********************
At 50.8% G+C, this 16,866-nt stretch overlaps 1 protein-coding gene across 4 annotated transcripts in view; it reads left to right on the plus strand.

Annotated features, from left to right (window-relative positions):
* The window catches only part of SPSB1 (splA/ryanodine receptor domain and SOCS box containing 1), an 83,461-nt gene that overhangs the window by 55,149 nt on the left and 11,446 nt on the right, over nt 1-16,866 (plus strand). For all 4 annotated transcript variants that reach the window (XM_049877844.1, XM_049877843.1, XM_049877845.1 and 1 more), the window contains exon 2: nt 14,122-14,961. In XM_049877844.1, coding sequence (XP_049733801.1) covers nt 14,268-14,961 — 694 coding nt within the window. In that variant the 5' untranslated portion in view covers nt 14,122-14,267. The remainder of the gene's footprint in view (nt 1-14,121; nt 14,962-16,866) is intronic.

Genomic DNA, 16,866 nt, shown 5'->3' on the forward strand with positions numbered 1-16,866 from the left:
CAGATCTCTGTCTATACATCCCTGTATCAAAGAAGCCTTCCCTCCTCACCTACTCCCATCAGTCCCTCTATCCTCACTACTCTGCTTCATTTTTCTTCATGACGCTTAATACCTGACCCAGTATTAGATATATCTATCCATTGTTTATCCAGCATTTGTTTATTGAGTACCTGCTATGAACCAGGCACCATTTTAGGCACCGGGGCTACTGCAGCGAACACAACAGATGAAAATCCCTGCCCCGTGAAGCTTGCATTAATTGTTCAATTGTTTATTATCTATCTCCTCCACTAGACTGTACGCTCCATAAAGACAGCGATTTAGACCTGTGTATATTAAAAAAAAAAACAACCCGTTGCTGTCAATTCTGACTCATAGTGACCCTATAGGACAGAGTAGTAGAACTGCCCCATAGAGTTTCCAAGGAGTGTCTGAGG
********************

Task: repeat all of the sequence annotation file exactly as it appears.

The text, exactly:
At 50.8% G+C, this 16,866-nt stretch overlaps 1 protein-coding gene across 4 annotated transcripts in view; it reads left to right on the plus strand.

Annotated features, from left to right (window-relative positions):
* The window catches only part of SPSB1 (splA/ryanodine receptor domain and SOCS box containing 1), an 83,461-nt gene that overhangs the window by 55,149 nt on the left and 11,446 nt on the right, over nt 1-16,866 (plus strand). For all 4 annotated transcript variants that reach the window (XM_049877844.1, XM_049877843.1, XM_049877845.1 and 1 more), the window contains exon 2: nt 14,122-14,961. In XM_049877844.1, coding sequence (XP_049733801.1) covers nt 14,268-14,961 — 694 coding nt within the window. In that variant the 5' untranslated portion in view covers nt 14,122-14,267. The remainder of the gene's footprint in view (nt 1-14,121; nt 14,962-16,866) is intronic.

Genomic DNA, 16,866 nt, shown 5'->3' on the forward strand with positions numbered 1-16,866 from the left:
CAGATCTCTGTCTATACATCCCTGTATCAAAGAAGCCTTCCCTCCTCACCTACTCCCATCAGTCCCTCTATCCTCACTACTCTGCTTCATTTTTCTTCATGACGCTTAATACCTGACCCAGTATTAGATATATCTATCCATTGTTTATCCAGCATTTGTTTATTGAGTACCTGCTATGAACCAGGCACCATTTTAGGCACCGGGGCTACTGCAGCGAACACAACAGATGAAAATCCCTGCCCCGTGAAGCTTGCATTAATTGTTCAATTGTTTATTATCTATCTCCTCCACTAGACTGTACGCTCCATAAAGACAGCGATTTAGACCTGTGTATATTAAAAAAAAAAACAACCCGTTGCTGTCAATTCTGACTCATAGTGACCCTATAGGACAGAGTAGTAGAACTGCCCCATAGAGTTTCCAAGGAGTGTCTGAGG